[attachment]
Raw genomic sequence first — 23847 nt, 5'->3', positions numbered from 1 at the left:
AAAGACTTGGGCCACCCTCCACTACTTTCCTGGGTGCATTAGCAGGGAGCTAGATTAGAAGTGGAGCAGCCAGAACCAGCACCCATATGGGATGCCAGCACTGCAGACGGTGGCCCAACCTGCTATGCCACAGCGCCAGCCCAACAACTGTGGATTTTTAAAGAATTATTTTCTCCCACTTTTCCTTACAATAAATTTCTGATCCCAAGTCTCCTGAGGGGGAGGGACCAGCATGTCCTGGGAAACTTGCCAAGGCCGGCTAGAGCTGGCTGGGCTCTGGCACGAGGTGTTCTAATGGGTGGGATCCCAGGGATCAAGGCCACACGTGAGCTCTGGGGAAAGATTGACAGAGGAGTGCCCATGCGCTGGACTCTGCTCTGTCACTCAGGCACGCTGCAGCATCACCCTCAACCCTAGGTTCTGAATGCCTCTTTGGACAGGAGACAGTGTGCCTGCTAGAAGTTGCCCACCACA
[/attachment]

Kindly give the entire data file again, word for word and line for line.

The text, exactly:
Raw genomic sequence first — 23847 nt, 5'->3', positions numbered from 1 at the left:
AAAGACTTGGGCCACCCTCCACTACTTTCCTGGGTGCATTAGCAGGGAGCTAGATTAGAAGTGGAGCAGCCAGAACCAGCACCCATATGGGATGCCAGCACTGCAGACGGTGGCCCAACCTGCTATGCCACAGCGCCAGCCCAACAACTGTGGATTTTTAAAGAATTATTTTCTCCCACTTTTCCTTACAATAAATTTCTGATCCCAAGTCTCCTGAGGGGGAGGGACCAGCATGTCCTGGGAAACTTGCCAAGGCCGGCTAGAGCTGGCTGGGCTCTGGCACGAGGTGTTCTAATGGGTGGGATCCCAGGGATCAAGGCCACACGTGAGCTCTGGGGAAAGATTGACAGAGGAGTGCCCATGCGCTGGACTCTGCTCTGTCACTCAGGCACGCTGCAGCATCACCCTCAACCCTAGGTTCTGAATGCCTCTTTGGACAGGAGACAGTGTGCCTGCTAGAAGTTGCCCACCACA